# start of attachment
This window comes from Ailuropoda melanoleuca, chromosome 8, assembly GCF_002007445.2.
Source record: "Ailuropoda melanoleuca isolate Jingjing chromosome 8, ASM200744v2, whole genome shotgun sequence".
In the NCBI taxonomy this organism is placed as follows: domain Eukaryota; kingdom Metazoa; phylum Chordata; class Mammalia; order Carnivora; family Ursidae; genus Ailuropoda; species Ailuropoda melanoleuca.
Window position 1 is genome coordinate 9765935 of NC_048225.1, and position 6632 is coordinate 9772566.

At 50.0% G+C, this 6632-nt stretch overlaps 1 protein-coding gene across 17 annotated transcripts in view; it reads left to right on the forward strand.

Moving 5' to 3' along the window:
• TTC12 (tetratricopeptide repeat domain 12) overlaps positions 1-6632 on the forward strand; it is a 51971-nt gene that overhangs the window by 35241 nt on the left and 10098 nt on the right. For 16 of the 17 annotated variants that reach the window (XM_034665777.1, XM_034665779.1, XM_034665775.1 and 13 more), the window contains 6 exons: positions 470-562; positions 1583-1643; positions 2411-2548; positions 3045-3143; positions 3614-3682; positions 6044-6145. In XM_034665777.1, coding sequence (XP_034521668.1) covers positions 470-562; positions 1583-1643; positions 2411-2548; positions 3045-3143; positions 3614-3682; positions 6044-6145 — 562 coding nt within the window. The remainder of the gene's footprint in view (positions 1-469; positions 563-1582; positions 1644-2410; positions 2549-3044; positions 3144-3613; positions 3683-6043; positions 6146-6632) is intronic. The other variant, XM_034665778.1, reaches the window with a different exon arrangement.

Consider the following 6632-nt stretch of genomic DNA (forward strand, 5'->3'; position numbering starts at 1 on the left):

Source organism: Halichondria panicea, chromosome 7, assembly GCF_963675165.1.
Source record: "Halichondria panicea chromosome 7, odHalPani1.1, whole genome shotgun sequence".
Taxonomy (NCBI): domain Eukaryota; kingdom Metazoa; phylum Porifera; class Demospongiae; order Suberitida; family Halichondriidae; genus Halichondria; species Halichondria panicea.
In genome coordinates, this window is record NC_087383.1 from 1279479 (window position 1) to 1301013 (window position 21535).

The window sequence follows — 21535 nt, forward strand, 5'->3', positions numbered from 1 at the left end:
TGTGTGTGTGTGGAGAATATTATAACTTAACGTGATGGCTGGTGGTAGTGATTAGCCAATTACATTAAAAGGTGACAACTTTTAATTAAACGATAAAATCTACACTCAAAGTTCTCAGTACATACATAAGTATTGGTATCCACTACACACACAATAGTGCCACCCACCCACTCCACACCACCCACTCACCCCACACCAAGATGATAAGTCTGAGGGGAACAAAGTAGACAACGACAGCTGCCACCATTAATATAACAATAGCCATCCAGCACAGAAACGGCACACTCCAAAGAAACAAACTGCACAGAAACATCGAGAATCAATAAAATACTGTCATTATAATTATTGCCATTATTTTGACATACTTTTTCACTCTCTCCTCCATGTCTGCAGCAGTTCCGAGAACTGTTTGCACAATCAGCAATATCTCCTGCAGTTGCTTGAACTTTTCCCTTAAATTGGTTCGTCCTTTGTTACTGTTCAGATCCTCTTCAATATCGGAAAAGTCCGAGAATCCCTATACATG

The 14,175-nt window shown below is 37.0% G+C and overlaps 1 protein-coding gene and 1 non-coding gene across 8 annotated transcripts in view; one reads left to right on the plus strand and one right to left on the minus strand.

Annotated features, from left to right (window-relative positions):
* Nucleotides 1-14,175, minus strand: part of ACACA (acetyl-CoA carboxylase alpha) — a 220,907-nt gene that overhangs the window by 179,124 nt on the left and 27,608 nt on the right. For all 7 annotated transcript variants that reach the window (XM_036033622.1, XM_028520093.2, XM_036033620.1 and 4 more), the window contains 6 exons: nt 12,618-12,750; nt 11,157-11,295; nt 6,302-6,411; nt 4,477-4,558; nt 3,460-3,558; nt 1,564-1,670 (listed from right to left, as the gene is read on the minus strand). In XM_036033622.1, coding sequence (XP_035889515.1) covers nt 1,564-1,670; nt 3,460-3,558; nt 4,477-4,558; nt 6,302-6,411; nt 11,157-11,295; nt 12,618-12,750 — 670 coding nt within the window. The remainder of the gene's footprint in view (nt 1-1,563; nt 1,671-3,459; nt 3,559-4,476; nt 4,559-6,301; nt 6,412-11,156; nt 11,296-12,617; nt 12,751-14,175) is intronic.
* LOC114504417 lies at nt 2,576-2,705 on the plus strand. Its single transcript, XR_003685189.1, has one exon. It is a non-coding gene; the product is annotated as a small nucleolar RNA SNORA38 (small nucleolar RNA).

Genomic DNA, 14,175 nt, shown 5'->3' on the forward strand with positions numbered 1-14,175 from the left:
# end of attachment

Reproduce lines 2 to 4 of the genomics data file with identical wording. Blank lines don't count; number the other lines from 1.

Source record: "Ailuropoda melanoleuca isolate Jingjing chromosome 8, ASM200744v2, whole genome shotgun sequence".
In the NCBI taxonomy this organism is placed as follows: domain Eukaryota; kingdom Metazoa; phylum Chordata; class Mammalia; order Carnivora; family Ursidae; genus Ailuropoda; species Ailuropoda melanoleuca.
Window position 1 is genome coordinate 9765935 of NC_048225.1, and position 6632 is coordinate 9772566.